Kentucky basketball is defined by freshmen. Big Blue Nation is hyped up to see Nerlens Noel and Alex Poythress on campus—not Twany Beckham.
That's why you won't see Noel or Poythress on this list. They are already praised as the "next in line" in a storied three-year stretch with John Calipari in Lexington. Instead, you'll find the players that don't get as much love in Lexington.
At the surface, these unsung heroes for the Wildcats may be difficult to find. The defending champions are one of the most talked about college basketball teams in the country, even in the offseason, and every team action is noted.
These four players aren't getting the hype that they deserve. Each will play a key role in the upcoming season, whether it is coming off of the bench or playing significant minutes for the defending champs.
We'll start with the cover boy.
Twany Beckham came to Kentucky after spending three years at Mississippi State. He averaged 15 minutes per game in Starkville his (redshirt) sophomore season, a mark he never surpassed in his first year in Lexington.
So why is Beckham in Lexington? Why did John Calipari give him a scholarship?
I like to think on the positive side: Beckham has something to prove, and Calipari has a use for him.
We'll have to wait and see to find out what use Calipari sees in Beckham. His size is more than ideal for defensive purposes, and his offense is hardly a detriment to the team.
With his experience and leadership, Beckham should find his way into Calipari's rotation. Ten minutes per game as a defensive specialist seems doable, considering the lack of size at guard for the Wildcats.
You'll notice a guard trend on this list, particularly because the three big men on the roster(Willie Cauley-Stein, Nerlens Noel and Kyle Wiltjer) are the most talked about Wildcats this offseason.
Ryan Harrow continues that trend. He's had a quiet offseason, partly because he's off of Twitter and partly because, well, no one is talking about him.
It's easy to forget about Harrow, all things considered. He sat in 2011-12 after transferring from NC State following his freshman year. He's considered a starter, but Coach Calipari has done nothing to guarantee that through his talks with the media.
Calipari might have hoped to push Harrow's buttons when he told ESPN's Andy Katz he only knew two starters for next year (Archie Goodwin and Alex Poythress).
For all we know, Cal was serious.
I side with the former. Harrow wasn't a stud at NC State, but he was solid. He can shoot. He's athletic. He's more familiar with the Dribble Drive Motion than any other Kentucky guard.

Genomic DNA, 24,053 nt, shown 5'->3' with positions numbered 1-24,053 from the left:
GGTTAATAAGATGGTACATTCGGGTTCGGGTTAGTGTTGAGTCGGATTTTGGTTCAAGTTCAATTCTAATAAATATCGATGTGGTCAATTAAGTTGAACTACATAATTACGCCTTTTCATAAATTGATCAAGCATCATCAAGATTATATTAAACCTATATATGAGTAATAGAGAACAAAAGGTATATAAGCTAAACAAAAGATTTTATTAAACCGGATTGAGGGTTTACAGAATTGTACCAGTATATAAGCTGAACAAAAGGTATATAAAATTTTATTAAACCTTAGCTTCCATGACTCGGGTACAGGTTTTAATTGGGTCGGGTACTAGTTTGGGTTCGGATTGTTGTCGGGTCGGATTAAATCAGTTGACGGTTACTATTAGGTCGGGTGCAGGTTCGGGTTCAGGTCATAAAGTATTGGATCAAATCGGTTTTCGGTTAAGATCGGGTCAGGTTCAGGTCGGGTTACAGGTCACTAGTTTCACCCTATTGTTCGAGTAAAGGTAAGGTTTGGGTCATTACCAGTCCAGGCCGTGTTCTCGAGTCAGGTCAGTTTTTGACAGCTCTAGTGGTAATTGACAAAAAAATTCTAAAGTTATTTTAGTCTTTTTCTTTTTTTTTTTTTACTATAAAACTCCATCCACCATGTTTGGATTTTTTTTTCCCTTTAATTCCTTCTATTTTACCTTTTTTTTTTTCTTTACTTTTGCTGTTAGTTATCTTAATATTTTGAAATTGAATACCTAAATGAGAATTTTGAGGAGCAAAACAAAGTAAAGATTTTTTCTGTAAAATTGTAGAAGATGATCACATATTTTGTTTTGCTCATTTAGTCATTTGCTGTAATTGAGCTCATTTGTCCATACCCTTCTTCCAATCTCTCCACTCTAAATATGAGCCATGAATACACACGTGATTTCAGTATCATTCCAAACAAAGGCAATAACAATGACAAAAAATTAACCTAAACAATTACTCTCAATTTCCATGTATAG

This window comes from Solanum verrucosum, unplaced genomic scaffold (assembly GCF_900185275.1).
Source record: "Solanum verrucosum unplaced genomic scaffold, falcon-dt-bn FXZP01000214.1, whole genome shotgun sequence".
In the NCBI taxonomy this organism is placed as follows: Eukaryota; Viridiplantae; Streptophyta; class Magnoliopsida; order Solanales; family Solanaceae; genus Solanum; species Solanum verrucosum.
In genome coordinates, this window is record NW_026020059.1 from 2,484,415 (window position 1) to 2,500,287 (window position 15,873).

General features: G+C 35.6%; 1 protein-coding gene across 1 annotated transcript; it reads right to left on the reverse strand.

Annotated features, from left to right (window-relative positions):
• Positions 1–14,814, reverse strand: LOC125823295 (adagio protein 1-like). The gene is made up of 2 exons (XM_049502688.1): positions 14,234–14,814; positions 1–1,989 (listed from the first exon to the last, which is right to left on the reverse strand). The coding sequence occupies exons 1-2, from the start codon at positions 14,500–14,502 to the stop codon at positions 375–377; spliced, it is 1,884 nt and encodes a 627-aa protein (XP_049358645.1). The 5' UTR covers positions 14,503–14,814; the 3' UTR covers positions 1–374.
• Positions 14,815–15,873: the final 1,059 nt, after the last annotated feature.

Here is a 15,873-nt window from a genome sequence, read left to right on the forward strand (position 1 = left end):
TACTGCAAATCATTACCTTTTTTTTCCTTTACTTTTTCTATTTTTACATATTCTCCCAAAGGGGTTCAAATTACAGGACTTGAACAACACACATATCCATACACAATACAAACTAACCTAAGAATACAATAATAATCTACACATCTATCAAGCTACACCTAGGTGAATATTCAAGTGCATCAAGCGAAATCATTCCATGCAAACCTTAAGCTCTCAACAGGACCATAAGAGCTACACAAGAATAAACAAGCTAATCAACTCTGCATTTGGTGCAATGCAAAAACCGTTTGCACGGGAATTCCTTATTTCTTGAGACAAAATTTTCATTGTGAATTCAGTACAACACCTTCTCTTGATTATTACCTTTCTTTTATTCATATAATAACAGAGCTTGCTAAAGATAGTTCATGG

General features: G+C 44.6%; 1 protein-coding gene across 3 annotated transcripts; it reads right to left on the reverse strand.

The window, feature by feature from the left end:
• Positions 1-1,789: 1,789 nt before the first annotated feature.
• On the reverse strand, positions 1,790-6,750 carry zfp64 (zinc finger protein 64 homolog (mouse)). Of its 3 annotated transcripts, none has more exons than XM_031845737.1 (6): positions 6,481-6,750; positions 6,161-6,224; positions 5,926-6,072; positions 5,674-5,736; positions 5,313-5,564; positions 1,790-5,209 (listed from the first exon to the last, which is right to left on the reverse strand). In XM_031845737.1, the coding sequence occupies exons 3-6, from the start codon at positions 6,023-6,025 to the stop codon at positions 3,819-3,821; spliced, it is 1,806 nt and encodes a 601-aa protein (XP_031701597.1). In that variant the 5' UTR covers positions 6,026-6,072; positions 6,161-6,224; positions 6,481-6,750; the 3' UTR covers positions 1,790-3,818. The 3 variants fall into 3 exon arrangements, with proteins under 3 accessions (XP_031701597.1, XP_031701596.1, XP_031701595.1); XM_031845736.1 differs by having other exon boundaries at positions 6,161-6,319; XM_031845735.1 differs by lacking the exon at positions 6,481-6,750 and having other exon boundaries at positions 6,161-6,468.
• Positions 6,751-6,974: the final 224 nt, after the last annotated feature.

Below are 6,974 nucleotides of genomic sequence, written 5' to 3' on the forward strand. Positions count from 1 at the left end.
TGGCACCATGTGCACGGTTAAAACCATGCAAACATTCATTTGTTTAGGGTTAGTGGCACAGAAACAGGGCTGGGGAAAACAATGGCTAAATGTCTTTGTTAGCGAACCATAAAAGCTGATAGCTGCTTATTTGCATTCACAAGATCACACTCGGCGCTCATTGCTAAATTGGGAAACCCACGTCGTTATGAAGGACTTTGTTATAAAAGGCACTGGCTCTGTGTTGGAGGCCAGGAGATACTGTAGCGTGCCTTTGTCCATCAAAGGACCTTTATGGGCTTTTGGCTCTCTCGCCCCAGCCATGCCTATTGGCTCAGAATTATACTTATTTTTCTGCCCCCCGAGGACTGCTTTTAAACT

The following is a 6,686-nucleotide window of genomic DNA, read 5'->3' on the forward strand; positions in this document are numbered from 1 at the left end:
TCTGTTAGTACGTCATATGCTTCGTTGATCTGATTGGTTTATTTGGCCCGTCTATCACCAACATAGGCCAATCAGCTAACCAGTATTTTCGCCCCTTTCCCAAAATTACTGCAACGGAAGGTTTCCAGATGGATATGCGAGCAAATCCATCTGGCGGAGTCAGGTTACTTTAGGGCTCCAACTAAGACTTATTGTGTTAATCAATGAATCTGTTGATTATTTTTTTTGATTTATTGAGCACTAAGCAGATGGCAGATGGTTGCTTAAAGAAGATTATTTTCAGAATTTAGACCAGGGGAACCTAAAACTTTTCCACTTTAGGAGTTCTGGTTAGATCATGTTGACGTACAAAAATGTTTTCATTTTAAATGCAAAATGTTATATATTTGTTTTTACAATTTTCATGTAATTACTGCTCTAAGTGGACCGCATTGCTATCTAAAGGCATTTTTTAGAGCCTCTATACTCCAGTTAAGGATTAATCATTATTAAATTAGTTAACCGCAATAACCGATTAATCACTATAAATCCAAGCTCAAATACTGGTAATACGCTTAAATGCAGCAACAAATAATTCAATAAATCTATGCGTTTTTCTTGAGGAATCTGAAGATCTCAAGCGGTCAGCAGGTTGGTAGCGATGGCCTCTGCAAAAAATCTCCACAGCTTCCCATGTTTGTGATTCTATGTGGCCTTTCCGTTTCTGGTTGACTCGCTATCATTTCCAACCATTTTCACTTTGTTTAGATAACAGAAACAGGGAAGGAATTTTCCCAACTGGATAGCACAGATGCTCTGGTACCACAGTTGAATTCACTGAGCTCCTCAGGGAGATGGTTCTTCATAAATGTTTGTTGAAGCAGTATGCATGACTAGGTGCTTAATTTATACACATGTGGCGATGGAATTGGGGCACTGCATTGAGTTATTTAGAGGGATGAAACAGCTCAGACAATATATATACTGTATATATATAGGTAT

At this point, however, Harrow's production is an unknown. He could lead the Wildcats in points, assists and steals and I wouldn't be shocked. Nor would I be shocked to see Harrow split time with Twany Beckham, Goodwin and Julius Mays at the point.
Harrow is an interesting topic for the 2012-13 season, but has yet to garner the attention of previous Calipari point guards.
The trend continues, but position is not the only thing these players have in common. They're also all upperclassmen.
At Kentucky, the big names are freshmen and the occasional returning sophomore. It's easy to see why a list of "unsung heroes" consists of juniors and seniors.
Much like Twany Beckham, Jon Hood has experience in the Kentucky system, but hasn't seen much on-court action. An ACL injury kept him out last season, and his contributions to the 2012-13 team are still up in the air.
Hood could play a role akin to the one Kyle Wiltjer played in 2011-12: a three-point shooting specialist, where player matchups determine minutes each game.
Anything more seems unlikely, considering Hood will be playing behind two fab freshmen (Archie Goodwin and Alex Poythress) on the wing.
Julius Mays was a low-profile addition to the 2012-13 Kentucky Wildcats roster. He doesn't have Ryan Harrow's hops. He doesn't have Archie Goodwin's size.
But, continuing the trend, he's experienced. He has played three years of college basketball and has been in college for four.
He's scored more points than any of his Kentucky teammates at the collegiate level. He's a two guard at heart but can play some point as well.
How much will Mays play? One would assume he's ahead of Twany Beckham and Jon Hood on the depth chart, but behind Harrow and Goodwin.
With that being said, Mays could easily see 20 minutes per game. His three-point shooting (42 percent last year) is a key need on a team that is short on outside threats.